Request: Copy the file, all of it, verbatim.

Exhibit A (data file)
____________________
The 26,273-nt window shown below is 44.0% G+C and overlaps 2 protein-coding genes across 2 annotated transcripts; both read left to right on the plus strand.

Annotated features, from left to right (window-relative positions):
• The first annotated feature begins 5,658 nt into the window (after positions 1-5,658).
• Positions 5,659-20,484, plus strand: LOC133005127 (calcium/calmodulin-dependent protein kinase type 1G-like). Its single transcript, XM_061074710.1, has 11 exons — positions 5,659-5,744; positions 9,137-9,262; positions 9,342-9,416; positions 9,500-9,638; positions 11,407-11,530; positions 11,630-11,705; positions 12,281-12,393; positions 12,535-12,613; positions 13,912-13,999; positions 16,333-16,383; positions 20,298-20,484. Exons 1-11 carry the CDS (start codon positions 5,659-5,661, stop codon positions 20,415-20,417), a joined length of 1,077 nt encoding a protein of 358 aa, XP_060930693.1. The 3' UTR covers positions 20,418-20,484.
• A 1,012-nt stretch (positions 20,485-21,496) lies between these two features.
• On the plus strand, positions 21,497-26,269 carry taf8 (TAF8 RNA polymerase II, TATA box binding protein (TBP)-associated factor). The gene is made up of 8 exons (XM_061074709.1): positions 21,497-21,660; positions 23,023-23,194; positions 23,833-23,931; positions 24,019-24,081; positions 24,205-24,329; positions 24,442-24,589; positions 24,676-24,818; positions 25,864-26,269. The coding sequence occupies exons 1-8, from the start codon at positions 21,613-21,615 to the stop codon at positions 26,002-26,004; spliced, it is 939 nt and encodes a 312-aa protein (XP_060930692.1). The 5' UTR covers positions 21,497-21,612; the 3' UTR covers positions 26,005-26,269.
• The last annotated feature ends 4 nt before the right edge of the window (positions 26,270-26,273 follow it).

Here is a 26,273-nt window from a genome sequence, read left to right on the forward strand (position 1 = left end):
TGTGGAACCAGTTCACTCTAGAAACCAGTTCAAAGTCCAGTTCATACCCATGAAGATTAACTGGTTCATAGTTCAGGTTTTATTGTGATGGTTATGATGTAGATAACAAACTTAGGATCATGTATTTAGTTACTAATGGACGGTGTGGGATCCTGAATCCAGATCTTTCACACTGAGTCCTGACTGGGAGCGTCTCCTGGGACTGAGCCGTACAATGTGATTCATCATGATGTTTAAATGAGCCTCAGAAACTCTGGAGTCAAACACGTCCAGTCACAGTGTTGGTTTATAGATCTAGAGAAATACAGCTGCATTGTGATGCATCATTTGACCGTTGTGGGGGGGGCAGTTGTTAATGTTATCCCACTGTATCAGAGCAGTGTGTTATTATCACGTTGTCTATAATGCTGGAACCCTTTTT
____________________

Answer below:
The 26,273-nt window shown below is 44.0% G+C and overlaps 2 protein-coding genes across 2 annotated transcripts; both read left to right on the plus strand.

Annotated features, from left to right (window-relative positions):
• The first annotated feature begins 5,658 nt into the window (after positions 1-5,658).
• Positions 5,659-20,484, plus strand: LOC133005127 (calcium/calmodulin-dependent protein kinase type 1G-like). Its single transcript, XM_061074710.1, has 11 exons — positions 5,659-5,744; positions 9,137-9,262; positions 9,342-9,416; positions 9,500-9,638; positions 11,407-11,530; positions 11,630-11,705; positions 12,281-12,393; positions 12,535-12,613; positions 13,912-13,999; positions 16,333-16,383; positions 20,298-20,484. Exons 1-11 carry the CDS (start codon positions 5,659-5,661, stop codon positions 20,415-20,417), a joined length of 1,077 nt encoding a protein of 358 aa, XP_060930693.1. The 3' UTR covers positions 20,418-20,484.
• A 1,012-nt stretch (positions 20,485-21,496) lies between these two features.
• On the plus strand, positions 21,497-26,269 carry taf8 (TAF8 RNA polymerase II, TATA box binding protein (TBP)-associated factor). The gene is made up of 8 exons (XM_061074709.1): positions 21,497-21,660; positions 23,023-23,194; positions 23,833-23,931; positions 24,019-24,081; positions 24,205-24,329; positions 24,442-24,589; positions 24,676-24,818; positions 25,864-26,269. The coding sequence occupies exons 1-8, from the start codon at positions 21,613-21,615 to the stop codon at positions 26,002-26,004; spliced, it is 939 nt and encodes a 312-aa protein (XP_060930692.1). The 5' UTR covers positions 21,497-21,612; the 3' UTR covers positions 26,005-26,269.
• The last annotated feature ends 4 nt before the right edge of the window (positions 26,270-26,273 follow it).

Here is a 26,273-nt window from a genome sequence, read left to right on the forward strand (position 1 = left end):
TGTGGAACCAGTTCACTCTAGAAACCAGTTCAAAGTCCAGTTCATACCCATGAAGATTAACTGGTTCATAGTTCAGGTTTTATTGTGATGGTTATGATGTAGATAACAAACTTAGGATCATGTATTTAGTTACTAATGGACGGTGTGGGATCCTGAATCCAGATCTTTCACACTGAGTCCTGACTGGGAGCGTCTCCTGGGACTGAGCCGTACAATGTGATTCATCATGATGTTTAAATGAGCCTCAGAAACTCTGGAGTCAAACACGTCCAGTCACAGTGTTGGTTTATAGATCTAGAGAAATACAGCTGCATTGTGATGCATCATTTGACCGTTGTGGGGGGGGCAGTTGTTAATGTTATCCCACTGTATCAGAGCAGTGTGTTATTATCACGTTGTCTATAATGCTGGAACCCTTTTT